The opportunity to be able to sign multi-year agreements with partners is a prerequisite for being able to conduct development assistance activities in an efficient manner. Through so-called authorizations, Sida is given permission to enter into such agreements, despite the fact that each budget only extends over one year. Being able to make promises about future financial commitments is also an important instrument for driving Swedish development policy priorities in international organizations and forums. At the same time, these multi-year agreements reduce the possibility of adapting the budget to unforeseen events in the rest of the world, as does the government's ability to redirect aid in the short term.
Swedish development assistance seems to be increasingly tied up in multi-year agreements. How well do today's authorizations interact with the strategies that govern development assistance?
Extensive delegation of decisions can contribute to situational assistance, but at the same time risks making assistance difficult to manage and uncoordinated.
In other policy areas, the authorities' use of financial resources is relatively detailed, but not in development assistance. The Government manages development assistance by stating amounts per purpose, ie how much development assistance is to go to the various partner countries (geographical strategies) and how much is to be used for different priority subject areas (thematic strategies). These strategies in turn state what kind of results are to be sought, but at an overall level, which means that many and different efforts can be considered.
It is a clear conclusion from several of EBA's studies that aid efforts in individual countries must be adapted to the context in the specific country in order to be useful. This presupposes that decisions about these types of initiatives are made close to the places where they are implemented. What a Swedish embassy in a partner country decides on depends on the country context and the focus and size of development assistance. This is natural and should increase the possibilities for well-adapted and substantiated decisions. But it can also be problematic from a governance perspective.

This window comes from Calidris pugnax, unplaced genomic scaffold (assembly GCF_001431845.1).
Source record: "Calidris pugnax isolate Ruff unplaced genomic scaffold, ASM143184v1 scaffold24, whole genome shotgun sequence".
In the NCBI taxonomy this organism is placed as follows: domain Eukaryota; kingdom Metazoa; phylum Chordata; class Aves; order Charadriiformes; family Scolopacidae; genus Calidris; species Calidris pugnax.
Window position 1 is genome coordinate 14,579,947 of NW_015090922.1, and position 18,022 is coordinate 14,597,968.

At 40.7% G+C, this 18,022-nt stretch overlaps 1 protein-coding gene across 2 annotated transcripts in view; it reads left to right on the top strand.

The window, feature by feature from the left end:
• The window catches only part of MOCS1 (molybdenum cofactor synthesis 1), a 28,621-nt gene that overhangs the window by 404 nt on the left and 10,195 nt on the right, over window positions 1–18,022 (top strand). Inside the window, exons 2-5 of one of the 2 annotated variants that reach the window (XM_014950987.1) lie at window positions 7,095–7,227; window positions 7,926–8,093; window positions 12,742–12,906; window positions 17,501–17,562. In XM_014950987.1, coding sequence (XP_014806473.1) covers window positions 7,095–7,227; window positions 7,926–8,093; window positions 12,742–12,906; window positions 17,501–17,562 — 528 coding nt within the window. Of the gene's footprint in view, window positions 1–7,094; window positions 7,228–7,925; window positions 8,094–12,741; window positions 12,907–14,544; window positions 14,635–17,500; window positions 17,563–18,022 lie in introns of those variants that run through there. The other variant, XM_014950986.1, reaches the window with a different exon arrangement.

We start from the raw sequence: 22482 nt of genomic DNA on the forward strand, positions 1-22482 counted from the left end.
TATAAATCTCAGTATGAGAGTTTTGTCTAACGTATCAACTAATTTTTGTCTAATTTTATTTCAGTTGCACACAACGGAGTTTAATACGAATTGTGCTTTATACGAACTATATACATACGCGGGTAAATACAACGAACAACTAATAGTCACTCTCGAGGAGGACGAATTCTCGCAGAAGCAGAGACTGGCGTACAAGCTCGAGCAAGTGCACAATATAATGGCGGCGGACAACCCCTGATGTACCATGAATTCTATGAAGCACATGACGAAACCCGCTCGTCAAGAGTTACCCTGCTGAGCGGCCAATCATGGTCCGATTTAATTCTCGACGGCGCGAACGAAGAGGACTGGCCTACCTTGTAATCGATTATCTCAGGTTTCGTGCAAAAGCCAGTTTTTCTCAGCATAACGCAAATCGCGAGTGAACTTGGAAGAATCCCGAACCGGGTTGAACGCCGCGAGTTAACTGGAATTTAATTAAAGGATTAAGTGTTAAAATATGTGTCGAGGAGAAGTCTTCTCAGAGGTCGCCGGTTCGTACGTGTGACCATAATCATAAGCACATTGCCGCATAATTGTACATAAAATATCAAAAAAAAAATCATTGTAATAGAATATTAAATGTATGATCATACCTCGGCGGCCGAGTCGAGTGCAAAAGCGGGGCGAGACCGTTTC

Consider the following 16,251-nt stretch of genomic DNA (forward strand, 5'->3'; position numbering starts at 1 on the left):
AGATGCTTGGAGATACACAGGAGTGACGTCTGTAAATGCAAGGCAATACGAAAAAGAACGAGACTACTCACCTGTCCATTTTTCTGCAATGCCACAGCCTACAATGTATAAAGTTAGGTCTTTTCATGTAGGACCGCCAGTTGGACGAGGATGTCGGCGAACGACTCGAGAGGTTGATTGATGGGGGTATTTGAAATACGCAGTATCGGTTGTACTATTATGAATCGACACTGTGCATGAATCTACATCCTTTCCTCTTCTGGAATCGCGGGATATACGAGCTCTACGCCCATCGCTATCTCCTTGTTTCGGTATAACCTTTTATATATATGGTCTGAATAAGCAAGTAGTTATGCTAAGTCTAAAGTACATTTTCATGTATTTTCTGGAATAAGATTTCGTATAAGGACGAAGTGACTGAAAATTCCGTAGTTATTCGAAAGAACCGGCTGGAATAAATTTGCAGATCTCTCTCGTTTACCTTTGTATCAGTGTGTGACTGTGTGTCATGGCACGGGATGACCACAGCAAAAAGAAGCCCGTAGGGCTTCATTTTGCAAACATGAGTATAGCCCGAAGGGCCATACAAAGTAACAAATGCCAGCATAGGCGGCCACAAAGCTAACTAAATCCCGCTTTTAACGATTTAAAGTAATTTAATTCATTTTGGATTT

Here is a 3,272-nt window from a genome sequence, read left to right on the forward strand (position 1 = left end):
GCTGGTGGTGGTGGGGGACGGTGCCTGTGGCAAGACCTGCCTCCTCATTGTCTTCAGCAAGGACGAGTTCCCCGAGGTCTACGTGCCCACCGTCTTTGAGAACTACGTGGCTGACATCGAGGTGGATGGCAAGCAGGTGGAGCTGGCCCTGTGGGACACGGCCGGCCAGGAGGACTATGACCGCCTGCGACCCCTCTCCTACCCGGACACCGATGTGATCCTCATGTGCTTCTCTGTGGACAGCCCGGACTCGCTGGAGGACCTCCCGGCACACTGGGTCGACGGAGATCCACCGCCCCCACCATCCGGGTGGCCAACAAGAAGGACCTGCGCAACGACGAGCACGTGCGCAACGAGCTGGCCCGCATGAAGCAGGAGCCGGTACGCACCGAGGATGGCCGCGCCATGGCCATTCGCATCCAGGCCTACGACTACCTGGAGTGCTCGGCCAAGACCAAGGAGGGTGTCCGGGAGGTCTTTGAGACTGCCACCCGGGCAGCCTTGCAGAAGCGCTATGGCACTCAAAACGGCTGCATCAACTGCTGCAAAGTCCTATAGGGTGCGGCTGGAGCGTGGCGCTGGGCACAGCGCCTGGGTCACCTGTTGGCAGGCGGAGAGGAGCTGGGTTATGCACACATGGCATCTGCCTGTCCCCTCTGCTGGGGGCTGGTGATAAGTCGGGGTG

EBA's survey shows that Sida largely delegates decisions. The vast majority of the decisions on Swedish development assistance funds made at Sida and at embassies are made at unit manager level or equivalent (this applies to both the number of decisions and calculated in kronor). What does this mean for the coordination of Swedish development assistance?
The three case studies in the report (Afghanistan, Liberia and Mozambique) show that many different Swedish actors may be active in one and the same partner country, and the impression is that these actors do not always know each other's activities. From both an information and coordination perspective, it appears important that there is a close dialogue between the various actors who in the same partner country decide on the use of Swedish development aid, and that the work in the field is coordinated as much as possible.
Sonja Daltung and Jan Pettersson
The report is available for download at www.eba.se.
The Expert Group for Development Aid (EBA) is a state committee that analyzes and evaluates Swedish development assistance. EBA contributes knowledge that can improve development assistance and highlights current issues and important topics that have not received sufficient attention. EBA builds bridges between politicians, researchers and practitioners - areas that do not always talk to each other and EBA's seminars are a natural meeting place for debate on important development assistance issues. The goal is to contribute to good aid that is implemented effectively.